NYSE MKT Corporate Governance Requirements

Posted by on July 16, 2016

A company seeking to list securities on NYSE MKT must meet minimum listing requirements, including specified financial, liquidity and corporate governance criteria. Today I am continuing my discussion regarding the corporate governance requirements. As a reminder, the NYSE categories of corporate governance include requirements related to the distribution of annual or interim reports; independent directors; audit committee; compensation of executive officers; nomination of directors; code of conduct; annual meetings; solicitation of proxies; quorum requirements; conflict of interest matters; shareholder approval requirements; and voting rights.

The NYSE MKT listed company is required to hold an annual meeting of shareholders no later than one year following its fiscal year end. The company is also required to solicit proxies for all shareholder meetings. The company must provide for a quorum of not less than 33 1/3% of the outstanding shares of its voting stock for any meeting of the shareholders. The NYSE MKT company must obtain shareholder approval of certain issuances of securities, including, (i) Acquisitions where the issuance equals 20% or more of the pre-transaction outstanding shares, or 5% or more of the pre-transaction outstanding shares when a related party has a 5% or greater interest in the acquisition target; (ii) issuances resulting in a change of control; (iii) equity compensation issuances; and (iv) Private placements where the issuance equals 20% or more of the pre-transaction outstanding shares at a price less than the greater of book or market value.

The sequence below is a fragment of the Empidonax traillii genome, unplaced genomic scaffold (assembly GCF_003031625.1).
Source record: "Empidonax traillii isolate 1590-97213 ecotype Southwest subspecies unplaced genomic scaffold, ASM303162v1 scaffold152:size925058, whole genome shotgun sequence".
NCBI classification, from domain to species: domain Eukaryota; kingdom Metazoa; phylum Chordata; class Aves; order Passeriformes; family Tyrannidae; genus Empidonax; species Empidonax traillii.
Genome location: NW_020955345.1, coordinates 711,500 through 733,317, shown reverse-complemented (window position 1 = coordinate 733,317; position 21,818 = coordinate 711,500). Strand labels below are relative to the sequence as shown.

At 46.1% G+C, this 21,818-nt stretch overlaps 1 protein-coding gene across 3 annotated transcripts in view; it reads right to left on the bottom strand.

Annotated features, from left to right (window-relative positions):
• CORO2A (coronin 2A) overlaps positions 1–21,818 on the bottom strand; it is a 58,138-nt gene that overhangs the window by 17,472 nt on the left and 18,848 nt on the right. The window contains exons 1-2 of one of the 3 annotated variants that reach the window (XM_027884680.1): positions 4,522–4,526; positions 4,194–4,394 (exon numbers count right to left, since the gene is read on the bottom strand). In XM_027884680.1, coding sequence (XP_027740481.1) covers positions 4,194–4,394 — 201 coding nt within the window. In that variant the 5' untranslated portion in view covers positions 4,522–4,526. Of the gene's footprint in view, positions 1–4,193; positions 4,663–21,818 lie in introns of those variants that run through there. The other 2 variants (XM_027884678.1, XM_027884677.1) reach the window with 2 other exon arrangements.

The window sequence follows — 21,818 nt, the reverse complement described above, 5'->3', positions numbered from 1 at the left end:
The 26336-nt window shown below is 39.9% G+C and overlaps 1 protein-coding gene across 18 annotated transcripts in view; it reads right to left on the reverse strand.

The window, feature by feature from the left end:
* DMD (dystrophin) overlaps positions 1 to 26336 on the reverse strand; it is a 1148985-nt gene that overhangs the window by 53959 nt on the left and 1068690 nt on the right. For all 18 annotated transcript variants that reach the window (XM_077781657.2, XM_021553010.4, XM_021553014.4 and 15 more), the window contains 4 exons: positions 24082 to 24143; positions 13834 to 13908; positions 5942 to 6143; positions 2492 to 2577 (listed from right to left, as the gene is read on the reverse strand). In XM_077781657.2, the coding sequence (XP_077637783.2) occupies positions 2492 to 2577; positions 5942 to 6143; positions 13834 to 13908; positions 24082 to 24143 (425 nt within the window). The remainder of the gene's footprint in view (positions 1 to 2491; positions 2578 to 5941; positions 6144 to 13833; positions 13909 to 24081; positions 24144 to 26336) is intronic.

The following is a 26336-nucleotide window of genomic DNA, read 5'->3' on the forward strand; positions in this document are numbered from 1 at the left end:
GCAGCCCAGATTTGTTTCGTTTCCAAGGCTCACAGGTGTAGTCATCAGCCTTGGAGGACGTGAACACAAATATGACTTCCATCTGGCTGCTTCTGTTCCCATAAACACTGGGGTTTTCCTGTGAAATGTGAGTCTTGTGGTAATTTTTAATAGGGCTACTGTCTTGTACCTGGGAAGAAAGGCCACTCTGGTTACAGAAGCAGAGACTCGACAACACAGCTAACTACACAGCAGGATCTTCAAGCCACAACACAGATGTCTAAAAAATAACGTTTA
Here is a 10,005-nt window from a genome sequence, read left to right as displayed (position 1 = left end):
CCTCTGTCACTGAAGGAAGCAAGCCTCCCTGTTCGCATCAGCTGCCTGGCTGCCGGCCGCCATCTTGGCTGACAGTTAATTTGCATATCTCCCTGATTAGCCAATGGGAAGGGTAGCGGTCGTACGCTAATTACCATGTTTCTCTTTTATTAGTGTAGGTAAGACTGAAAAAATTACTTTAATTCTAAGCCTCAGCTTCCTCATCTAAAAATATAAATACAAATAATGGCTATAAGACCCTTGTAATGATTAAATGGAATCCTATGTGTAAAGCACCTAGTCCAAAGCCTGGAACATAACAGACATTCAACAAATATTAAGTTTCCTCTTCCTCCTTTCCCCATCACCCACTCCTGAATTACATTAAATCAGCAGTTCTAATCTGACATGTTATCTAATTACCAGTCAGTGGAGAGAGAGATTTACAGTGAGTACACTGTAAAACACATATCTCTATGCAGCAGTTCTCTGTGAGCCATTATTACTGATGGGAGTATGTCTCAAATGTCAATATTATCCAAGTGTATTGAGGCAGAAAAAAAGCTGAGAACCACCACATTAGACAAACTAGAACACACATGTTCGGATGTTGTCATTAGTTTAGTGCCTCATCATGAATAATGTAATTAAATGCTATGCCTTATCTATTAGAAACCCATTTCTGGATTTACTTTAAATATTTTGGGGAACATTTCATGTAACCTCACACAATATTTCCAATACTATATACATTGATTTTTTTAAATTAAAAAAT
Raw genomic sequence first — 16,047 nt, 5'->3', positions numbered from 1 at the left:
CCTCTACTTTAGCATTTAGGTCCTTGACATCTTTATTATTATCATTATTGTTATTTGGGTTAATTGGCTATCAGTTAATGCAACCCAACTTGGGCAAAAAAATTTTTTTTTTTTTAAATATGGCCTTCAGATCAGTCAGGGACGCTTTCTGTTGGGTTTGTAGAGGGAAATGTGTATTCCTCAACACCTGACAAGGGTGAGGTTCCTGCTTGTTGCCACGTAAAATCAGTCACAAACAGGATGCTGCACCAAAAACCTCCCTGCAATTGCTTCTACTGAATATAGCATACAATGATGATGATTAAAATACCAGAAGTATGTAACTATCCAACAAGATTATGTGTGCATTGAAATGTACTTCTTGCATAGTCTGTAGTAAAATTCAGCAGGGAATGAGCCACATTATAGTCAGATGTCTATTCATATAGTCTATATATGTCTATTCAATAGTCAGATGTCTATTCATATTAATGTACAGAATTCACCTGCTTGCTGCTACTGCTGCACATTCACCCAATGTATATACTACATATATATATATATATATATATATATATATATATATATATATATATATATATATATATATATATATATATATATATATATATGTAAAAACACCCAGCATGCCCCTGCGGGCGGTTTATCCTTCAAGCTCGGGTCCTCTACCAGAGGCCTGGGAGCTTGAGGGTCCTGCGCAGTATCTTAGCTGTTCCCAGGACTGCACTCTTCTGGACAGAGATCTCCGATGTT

An NYSE MKT company must have governance procedures in place to monitor and address conflict of interest and related party transactions. The company must utilize its audit committee to review all related party transactions on an ongoing basis. An NYSE MKT company cannot take corporate actions or complete issuances of securities which will have the effect of disparately reducing or restricting the voting rights of existing shareholders.

Like NASDAQ, the NYSE MKT adopted the seasoning rules in late 2011 to limit companies from uplisting following the completion of a reverse merger with a US public shell. In a prior Lawcast I detailed the seasoning rules which in short prohibit an uplisting until after the reverse merged company has traded on the OTC Markets for a period of one year. The seasoning rule has an exemption for companies completing a firm commitment underwriting resulting in net proceeds to the company of $40 million. In the next Lawcast in this series I will discuss the NYSE MKT director independence requirements.